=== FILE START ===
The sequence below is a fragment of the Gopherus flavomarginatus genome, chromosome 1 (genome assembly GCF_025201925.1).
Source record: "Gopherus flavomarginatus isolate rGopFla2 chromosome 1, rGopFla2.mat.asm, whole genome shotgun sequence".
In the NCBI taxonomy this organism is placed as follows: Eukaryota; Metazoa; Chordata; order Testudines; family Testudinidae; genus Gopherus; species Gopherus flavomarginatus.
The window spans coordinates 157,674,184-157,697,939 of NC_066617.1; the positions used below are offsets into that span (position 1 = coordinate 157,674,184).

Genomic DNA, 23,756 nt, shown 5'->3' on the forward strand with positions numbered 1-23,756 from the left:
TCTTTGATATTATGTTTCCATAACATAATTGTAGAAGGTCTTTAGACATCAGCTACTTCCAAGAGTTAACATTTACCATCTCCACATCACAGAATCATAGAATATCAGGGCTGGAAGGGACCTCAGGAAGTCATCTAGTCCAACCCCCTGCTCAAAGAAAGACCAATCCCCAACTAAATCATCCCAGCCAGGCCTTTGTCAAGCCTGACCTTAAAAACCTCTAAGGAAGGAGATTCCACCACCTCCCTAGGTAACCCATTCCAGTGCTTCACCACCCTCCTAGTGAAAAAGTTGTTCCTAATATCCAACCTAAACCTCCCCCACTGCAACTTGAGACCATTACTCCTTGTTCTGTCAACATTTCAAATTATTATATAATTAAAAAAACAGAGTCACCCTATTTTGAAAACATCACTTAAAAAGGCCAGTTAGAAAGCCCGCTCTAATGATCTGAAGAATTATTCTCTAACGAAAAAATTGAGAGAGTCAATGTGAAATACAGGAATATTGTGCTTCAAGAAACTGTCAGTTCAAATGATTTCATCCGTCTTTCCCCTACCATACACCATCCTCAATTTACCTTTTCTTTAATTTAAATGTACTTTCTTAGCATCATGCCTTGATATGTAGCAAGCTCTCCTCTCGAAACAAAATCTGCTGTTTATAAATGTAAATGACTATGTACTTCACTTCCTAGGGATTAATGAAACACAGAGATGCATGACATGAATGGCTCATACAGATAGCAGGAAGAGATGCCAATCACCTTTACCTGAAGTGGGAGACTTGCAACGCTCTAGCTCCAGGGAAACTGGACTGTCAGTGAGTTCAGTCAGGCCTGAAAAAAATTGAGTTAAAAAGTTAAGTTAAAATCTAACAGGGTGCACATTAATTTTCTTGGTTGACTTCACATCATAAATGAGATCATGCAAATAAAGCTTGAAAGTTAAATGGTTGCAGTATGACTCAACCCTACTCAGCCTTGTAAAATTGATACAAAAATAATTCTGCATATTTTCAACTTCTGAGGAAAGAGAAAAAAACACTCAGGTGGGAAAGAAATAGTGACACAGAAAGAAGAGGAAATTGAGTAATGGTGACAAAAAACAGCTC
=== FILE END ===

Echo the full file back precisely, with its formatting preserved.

The sequence below is a fragment of the Gopherus flavomarginatus genome, chromosome 1 (genome assembly GCF_025201925.1).
Source record: "Gopherus flavomarginatus isolate rGopFla2 chromosome 1, rGopFla2.mat.asm, whole genome shotgun sequence".
In the NCBI taxonomy this organism is placed as follows: Eukaryota; Metazoa; Chordata; order Testudines; family Testudinidae; genus Gopherus; species Gopherus flavomarginatus.
The window spans coordinates 157,674,184-157,697,939 of NC_066617.1; the positions used below are offsets into that span (position 1 = coordinate 157,674,184).

Genomic DNA, 23,756 nt, shown 5'->3' on the forward strand with positions numbered 1-23,756 from the left:
TCTTTGATATTATGTTTCCATAACATAATTGTAGAAGGTCTTTAGACATCAGCTACTTCCAAGAGTTAACATTTACCATCTCCACATCACAGAATCATAGAATATCAGGGCTGGAAGGGACCTCAGGAAGTCATCTAGTCCAACCCCCTGCTCAAAGAAAGACCAATCCCCAACTAAATCATCCCAGCCAGGCCTTTGTCAAGCCTGACCTTAAAAACCTCTAAGGAAGGAGATTCCACCACCTCCCTAGGTAACCCATTCCAGTGCTTCACCACCCTCCTAGTGAAAAAGTTGTTCCTAATATCCAACCTAAACCTCCCCCACTGCAACTTGAGACCATTACTCCTTGTTCTGTCAACATTTCAAATTATTATATAATTAAAAAAACAGAGTCACCCTATTTTGAAAACATCACTTAAAAAGGCCAGTTAGAAAGCCCGCTCTAATGATCTGAAGAATTATTCTCTAACGAAAAAATTGAGAGAGTCAATGTGAAATACAGGAATATTGTGCTTCAAGAAACTGTCAGTTCAAATGATTTCATCCGTCTTTCCCCTACCATACACCATCCTCAATTTACCTTTTCTTTAATTTAAATGTACTTTCTTAGCATCATGCCTTGATATGTAGCAAGCTCTCCTCTCGAAACAAAATCTGCTGTTTATAAATGTAAATGACTATGTACTTCACTTCCTAGGGATTAATGAAACACAGAGATGCATGACATGAATGGCTCATACAGATAGCAGGAAGAGATGCCAATCACCTTTACCTGAAGTGGGAGACTTGCAACGCTCTAGCTCCAGGGAAACTGGACTGTCAGTGAGTTCAGTCAGGCCTGAAAAAAATTGAGTTAAAAAGTTAAGTTAAAATCTAACAGGGTGCACATTAATTTTCTTGGTTGACTTCACATCATAAATGAGATCATGCAAATAAAGCTTGAAAGTTAAATGGTTGCAGTATGACTCAACCCTACTCAGCCTTGTAAAATTGATACAAAAATAATTCTGCATATTTTCAACTTCTGAGGAAAGAGAAAAAAACACTCAGGTGGGAAAGAAATAGTGACACAGAAAGAAGAGGAAATTGAGTAATGGTGACAAAAAACAGCTC